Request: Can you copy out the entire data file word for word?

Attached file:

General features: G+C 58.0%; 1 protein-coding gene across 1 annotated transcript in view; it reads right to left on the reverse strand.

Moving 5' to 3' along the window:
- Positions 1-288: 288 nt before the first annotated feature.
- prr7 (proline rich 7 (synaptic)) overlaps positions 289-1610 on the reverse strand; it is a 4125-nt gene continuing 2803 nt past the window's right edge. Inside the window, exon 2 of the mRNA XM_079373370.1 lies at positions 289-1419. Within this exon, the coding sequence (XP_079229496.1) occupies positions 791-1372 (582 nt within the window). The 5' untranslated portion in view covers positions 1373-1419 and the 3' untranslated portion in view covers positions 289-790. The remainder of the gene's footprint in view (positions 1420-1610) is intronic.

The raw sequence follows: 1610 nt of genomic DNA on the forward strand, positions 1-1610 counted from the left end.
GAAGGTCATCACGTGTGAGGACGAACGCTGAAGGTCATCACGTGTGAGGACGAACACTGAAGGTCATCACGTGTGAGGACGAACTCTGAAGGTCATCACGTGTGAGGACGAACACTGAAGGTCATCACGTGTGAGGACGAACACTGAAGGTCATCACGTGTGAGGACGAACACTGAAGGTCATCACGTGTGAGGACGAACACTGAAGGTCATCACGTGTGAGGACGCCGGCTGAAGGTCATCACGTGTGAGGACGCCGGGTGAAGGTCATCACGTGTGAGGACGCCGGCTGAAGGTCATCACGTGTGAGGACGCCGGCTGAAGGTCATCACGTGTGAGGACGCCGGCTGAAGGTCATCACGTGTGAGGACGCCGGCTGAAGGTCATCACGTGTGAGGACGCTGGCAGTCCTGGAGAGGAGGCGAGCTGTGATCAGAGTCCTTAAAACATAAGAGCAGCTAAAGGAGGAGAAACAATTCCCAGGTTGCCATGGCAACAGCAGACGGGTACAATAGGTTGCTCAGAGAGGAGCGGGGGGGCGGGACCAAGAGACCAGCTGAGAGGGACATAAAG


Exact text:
General features: G+C 58.0%; 1 protein-coding gene across 1 annotated transcript in view; it reads right to left on the reverse strand.

Moving 5' to 3' along the window:
- Positions 1-288: 288 nt before the first annotated feature.
- prr7 (proline rich 7 (synaptic)) overlaps positions 289-1610 on the reverse strand; it is a 4125-nt gene continuing 2803 nt past the window's right edge. Inside the window, exon 2 of the mRNA XM_079373370.1 lies at positions 289-1419. Within this exon, the coding sequence (XP_079229496.1) occupies positions 791-1372 (582 nt within the window). The 5' untranslated portion in view covers positions 1373-1419 and the 3' untranslated portion in view covers positions 289-790. The remainder of the gene's footprint in view (positions 1420-1610) is intronic.

The raw sequence follows: 1610 nt of genomic DNA on the forward strand, positions 1-1610 counted from the left end.
GAAGGTCATCACGTGTGAGGACGAACGCTGAAGGTCATCACGTGTGAGGACGAACACTGAAGGTCATCACGTGTGAGGACGAACTCTGAAGGTCATCACGTGTGAGGACGAACACTGAAGGTCATCACGTGTGAGGACGAACACTGAAGGTCATCACGTGTGAGGACGAACACTGAAGGTCATCACGTGTGAGGACGAACACTGAAGGTCATCACGTGTGAGGACGCCGGCTGAAGGTCATCACGTGTGAGGACGCCGGGTGAAGGTCATCACGTGTGAGGACGCCGGCTGAAGGTCATCACGTGTGAGGACGCCGGCTGAAGGTCATCACGTGTGAGGACGCCGGCTGAAGGTCATCACGTGTGAGGACGCCGGCTGAAGGTCATCACGTGTGAGGACGCTGGCAGTCCTGGAGAGGAGGCGAGCTGTGATCAGAGTCCTTAAAACATAAGAGCAGCTAAAGGAGGAGAAACAATTCCCAGGTTGCCATGGCAACAGCAGACGGGTACAATAGGTTGCTCAGAGAGGAGCGGGGGGGCGGGACCAAGAGACCAGCTGAGAGGGACATAAAG